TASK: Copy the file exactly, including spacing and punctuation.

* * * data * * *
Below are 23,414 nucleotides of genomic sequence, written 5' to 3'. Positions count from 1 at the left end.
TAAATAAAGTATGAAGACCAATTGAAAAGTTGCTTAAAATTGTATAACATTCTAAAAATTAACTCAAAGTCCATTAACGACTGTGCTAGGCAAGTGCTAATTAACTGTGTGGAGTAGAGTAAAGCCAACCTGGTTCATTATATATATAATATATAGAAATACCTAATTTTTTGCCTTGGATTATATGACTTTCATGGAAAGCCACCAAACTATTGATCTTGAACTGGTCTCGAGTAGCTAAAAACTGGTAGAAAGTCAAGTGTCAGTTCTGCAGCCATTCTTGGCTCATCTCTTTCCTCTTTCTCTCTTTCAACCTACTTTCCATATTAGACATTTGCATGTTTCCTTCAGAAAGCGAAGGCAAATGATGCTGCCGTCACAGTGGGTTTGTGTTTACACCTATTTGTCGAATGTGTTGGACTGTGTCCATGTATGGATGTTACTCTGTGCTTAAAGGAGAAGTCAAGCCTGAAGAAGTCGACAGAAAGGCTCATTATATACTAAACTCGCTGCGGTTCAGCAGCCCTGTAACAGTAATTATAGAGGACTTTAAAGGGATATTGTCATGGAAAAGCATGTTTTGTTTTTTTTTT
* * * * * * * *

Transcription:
Below are 23,414 nucleotides of genomic sequence, written 5' to 3'. Positions count from 1 at the left end.
TAAATAAAGTATGAAGACCAATTGAAAAGTTGCTTAAAATTGTATAACATTCTAAAAATTAACTCAAAGTCCATTAACGACTGTGCTAGGCAAGTGCTAATTAACTGTGTGGAGTAGAGTAAAGCCAACCTGGTTCATTATATATATAATATATAGAAATACCTAATTTTTTGCCTTGGATTATATGACTTTCATGGAAAGCCACCAAACTATTGATCTTGAACTGGTCTCGAGTAGCTAAAAACTGGTAGAAAGTCAAGTGTCAGTTCTGCAGCCATTCTTGGCTCATCTCTTTCCTCTTTCTCTCTTTCAACCTACTTTCCATATTAGACATTTGCATGTTTCCTTCAGAAAGCGAAGGCAAATGATGCTGCCGTCACAGTGGGTTTGTGTTTACACCTATTTGTCGAATGTGTTGGACTGTGTCCATGTATGGATGTTACTCTGTGCTTAAAGGAGAAGTCAAGCCTGAAGAAGTCGACAGAAAGGCTCATTATATACTAAACTCGCTGCGGTTCAGCAGCCCTGTAACAGTAATTATAGAGGACTTTAAAGGGATATTGTCATGGAAAAGCATGTTTTGTTTTTTTTTT